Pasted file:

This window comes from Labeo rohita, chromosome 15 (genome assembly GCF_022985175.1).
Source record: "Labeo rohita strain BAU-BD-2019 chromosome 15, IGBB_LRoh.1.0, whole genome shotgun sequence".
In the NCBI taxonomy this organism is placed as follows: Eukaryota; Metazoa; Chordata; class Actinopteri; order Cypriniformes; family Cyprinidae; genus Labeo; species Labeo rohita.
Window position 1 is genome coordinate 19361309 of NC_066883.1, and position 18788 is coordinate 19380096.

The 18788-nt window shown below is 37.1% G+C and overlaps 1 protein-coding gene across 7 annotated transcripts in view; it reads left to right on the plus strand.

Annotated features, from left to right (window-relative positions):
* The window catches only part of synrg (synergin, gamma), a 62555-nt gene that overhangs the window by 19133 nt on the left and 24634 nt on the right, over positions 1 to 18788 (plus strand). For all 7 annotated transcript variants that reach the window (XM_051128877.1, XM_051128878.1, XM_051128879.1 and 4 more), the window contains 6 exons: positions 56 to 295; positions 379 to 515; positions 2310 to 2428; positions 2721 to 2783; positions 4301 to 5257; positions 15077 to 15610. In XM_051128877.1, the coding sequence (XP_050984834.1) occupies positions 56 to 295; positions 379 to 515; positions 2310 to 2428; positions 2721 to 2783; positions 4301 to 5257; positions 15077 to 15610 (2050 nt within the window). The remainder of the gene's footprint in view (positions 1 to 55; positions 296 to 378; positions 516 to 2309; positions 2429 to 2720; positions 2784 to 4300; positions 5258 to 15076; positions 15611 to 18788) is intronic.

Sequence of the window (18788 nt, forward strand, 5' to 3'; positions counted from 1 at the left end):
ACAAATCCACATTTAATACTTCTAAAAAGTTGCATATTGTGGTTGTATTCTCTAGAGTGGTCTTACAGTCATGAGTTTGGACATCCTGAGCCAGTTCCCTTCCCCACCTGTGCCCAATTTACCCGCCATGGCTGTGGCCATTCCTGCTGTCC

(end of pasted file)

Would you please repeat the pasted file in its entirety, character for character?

This window comes from Labeo rohita, chromosome 15 (genome assembly GCF_022985175.1).
Source record: "Labeo rohita strain BAU-BD-2019 chromosome 15, IGBB_LRoh.1.0, whole genome shotgun sequence".
In the NCBI taxonomy this organism is placed as follows: Eukaryota; Metazoa; Chordata; class Actinopteri; order Cypriniformes; family Cyprinidae; genus Labeo; species Labeo rohita.
Window position 1 is genome coordinate 19361309 of NC_066883.1, and position 18788 is coordinate 19380096.

The 18788-nt window shown below is 37.1% G+C and overlaps 1 protein-coding gene across 7 annotated transcripts in view; it reads left to right on the plus strand.

Annotated features, from left to right (window-relative positions):
* The window catches only part of synrg (synergin, gamma), a 62555-nt gene that overhangs the window by 19133 nt on the left and 24634 nt on the right, over positions 1 to 18788 (plus strand). For all 7 annotated transcript variants that reach the window (XM_051128877.1, XM_051128878.1, XM_051128879.1 and 4 more), the window contains 6 exons: positions 56 to 295; positions 379 to 515; positions 2310 to 2428; positions 2721 to 2783; positions 4301 to 5257; positions 15077 to 15610. In XM_051128877.1, the coding sequence (XP_050984834.1) occupies positions 56 to 295; positions 379 to 515; positions 2310 to 2428; positions 2721 to 2783; positions 4301 to 5257; positions 15077 to 15610 (2050 nt within the window). The remainder of the gene's footprint in view (positions 1 to 55; positions 296 to 378; positions 516 to 2309; positions 2429 to 2720; positions 2784 to 4300; positions 5258 to 15076; positions 15611 to 18788) is intronic.

Sequence of the window (18788 nt, forward strand, 5' to 3'; positions counted from 1 at the left end):
ACAAATCCACATTTAATACTTCTAAAAAGTTGCATATTGTGGTTGTATTCTCTAGAGTGGTCTTACAGTCATGAGTTTGGACATCCTGAGCCAGTTCCCTTCCCCACCTGTGCCCAATTTACCCGCCATGGCTGTGGCCATTCCTGCTGTCC